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Don Aristides’ World

Coyote Moon
(my portal to Mexico & Latin America)

Coyote Moon es una tienda maravillosa. Aristides vende muchos articulos agradables de todo el mundo. Mis cosas favoritas incluyen prendas de vestir como blosas y sombreros de paja Sudamerica y las Muñecas Quitapenas de Guatamala. Me gustan las esculturas pequeñas. Aristides vende los articulos de otras regiones tambien. Una mesa en su tienda tiene platos, copas, tazónes y palillos de Japón. ¡Fue de estos objetos que yo aprendí a como decir las palabras, para la vajilla en espanol! Me gustaria comprar en la tienda si tuviera mas tiempo, pero yo voy a la tienda a aprender español. ¡Aprendiendo español es mi cosa favorito acerca de Coyote Moon!

Don Aris
(tendero extraordinaire)

Coyote Moon majestically appeared in the middle of a modest and tidy downtown Vermont village square that had been vacant for quite some time. Previously the space had been held down by Radio Shack, teeming with its expansive array of goods and gadgets. The next minute the entire storefront was eerily quiet, like a stealthy thief repelling upwards in the night.

“They didn’t give any notice…” I was told by the posse of town tenderos.They just up and left.”

“Well, then good riddance,” I thought. But I was saddened too. Our town, attempting gentrification, was again sagging back down against the ropes. Too many “For Rent” and “For Sale” signs were popping up. Vacancy became the elephant in the room; the gadfly in the weeping eye of the town. Not enough new business. And the businesses that were there often seemed older than the “shoe polish” (my husband swears) Ronald Reagan used once upon a time to dye his hair.

But then, just as suddenly, a jewel appeared in the empty space. Like an oasis in a blistering desert, a whirl of color and cadence, style and chic danced in like a merry dervish. A business sign was posted high above the once-drab storefront. Oh yes, I remembered this place. It had been way down the Exnor Block, stuffed into a little corner space that could hardly contain it’s fanciful feast of sheer light and sparkle. I’d shopped there, in fact. Bought a bracelet made of starfish shells for my mother. The shop with its color and lilting cadence spoke to me of parts unknown–parts about as foreign to the stark white Puritan church steeples of New England as it was possible to get. The merchandise, squeezed tightly yet decorously on the too-small counters, had been marshaled by a shrewd and meticulous eye. Nothing about it hinted remotely of Yankee sensibility or thrift. So the question was…who owned this place? Where (and who) was the little man (or woman) behind the curtain?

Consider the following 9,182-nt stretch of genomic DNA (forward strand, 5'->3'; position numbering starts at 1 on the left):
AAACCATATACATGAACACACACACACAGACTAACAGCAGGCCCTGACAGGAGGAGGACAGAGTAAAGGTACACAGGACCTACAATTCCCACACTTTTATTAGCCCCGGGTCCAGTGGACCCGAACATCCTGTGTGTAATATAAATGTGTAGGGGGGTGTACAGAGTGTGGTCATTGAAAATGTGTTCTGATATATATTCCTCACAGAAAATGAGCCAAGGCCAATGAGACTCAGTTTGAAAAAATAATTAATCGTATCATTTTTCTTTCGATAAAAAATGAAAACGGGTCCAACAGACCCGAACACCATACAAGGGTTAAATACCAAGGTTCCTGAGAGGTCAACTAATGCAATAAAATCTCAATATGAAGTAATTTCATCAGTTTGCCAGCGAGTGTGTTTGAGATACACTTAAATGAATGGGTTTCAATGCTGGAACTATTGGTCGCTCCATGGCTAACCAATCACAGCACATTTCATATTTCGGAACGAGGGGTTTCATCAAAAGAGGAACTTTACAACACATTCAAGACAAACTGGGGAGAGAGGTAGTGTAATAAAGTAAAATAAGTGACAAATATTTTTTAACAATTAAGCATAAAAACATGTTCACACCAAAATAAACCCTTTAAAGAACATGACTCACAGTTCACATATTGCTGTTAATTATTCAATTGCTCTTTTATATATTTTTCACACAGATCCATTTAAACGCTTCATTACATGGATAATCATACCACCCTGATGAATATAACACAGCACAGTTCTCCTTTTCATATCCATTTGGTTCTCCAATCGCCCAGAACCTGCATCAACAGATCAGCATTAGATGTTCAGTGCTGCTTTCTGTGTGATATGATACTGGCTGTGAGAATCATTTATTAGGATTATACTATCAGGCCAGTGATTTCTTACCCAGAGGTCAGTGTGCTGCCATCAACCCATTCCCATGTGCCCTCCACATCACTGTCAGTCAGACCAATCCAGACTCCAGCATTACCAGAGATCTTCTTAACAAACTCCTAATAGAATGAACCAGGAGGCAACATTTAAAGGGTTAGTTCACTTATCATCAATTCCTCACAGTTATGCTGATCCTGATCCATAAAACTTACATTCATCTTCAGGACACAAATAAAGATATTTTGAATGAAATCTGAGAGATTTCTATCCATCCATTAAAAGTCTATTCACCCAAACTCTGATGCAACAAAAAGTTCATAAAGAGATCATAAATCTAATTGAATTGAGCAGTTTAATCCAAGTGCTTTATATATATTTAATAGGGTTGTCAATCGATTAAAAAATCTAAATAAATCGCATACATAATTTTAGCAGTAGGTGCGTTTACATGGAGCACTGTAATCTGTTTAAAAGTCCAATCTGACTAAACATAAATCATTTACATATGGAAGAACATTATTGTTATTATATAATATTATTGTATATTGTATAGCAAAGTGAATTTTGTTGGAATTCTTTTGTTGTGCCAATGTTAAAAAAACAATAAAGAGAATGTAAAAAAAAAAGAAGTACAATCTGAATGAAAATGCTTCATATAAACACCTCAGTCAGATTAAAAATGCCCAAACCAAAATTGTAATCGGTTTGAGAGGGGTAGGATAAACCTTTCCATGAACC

Colorful & Dynamic
(some of Coyote Moon’s exquisite merchandise)

Not long after cogitating on that question, plain old retail need brought me squarely inside Coyote Moon’s new location. I was dazzled by color, but saw nobody at the helm of this beautifully folksy operation. Then, slowly, he emerged from behind one of many long jewelry counters laden with silver. Smiling a dazzling smile.

“May I help you? ¿En qué puedo servirle?”

He was a handsome man in his early 60’s with an elegant manner, who spoke a heavily accented English. I knew instinctively that he had hand-chosen every item of merchandise in the store, that he had shone each piece of silver jewelry to a lustrous finish. That he had Windexed these gleaming counters, vacuumed this spotless floor and painted the bureaus housing the wonderful Peruvian sweaters, hats and scarves. That he had created a Little Mexico in Bellows Falls, Vermont. He had done it all, somehow, by himself. I would learn later that my instinct was correct.

I bought a hat. “Que bonita, senorita.” I could also tell that he was more comfortable speaking Spanish, a language I spoke not even un poco. The hat was simple, straw, and banded with a bright red sash. I liked the hat, but I realized I had only bought it because I wanted something from this tiendita, from this charming tendero.

La Plata Counter
(don Aris’ specialty)

Later I would learn that he was a native of Cuernavaca, Mexico, where he had lived happily with his American wife, and where he had had no desire ever to set foot in the United States or learn the English language. There he had had a successful veterinary practice and had seen to the needs of farm animals. His had been a privileged life in an underprivileged country. When his wife had wanted at last to return to the United States, he came, albeit reluctantly. He spoke no English, which meant that his days as a practicing veterinarian were over. It was also the end of a life of color and vibrancy, sunshine, and a deeply noble, ancient heritage. He was leaving it behind to come to Vermont, a place about as radically different from Mexico as it is possible to get. A world that is insular, and, at times, lonely and dark to new initiates. Especially in the winter.

“I’d sit in my house shivering from the cold, and think: now what?”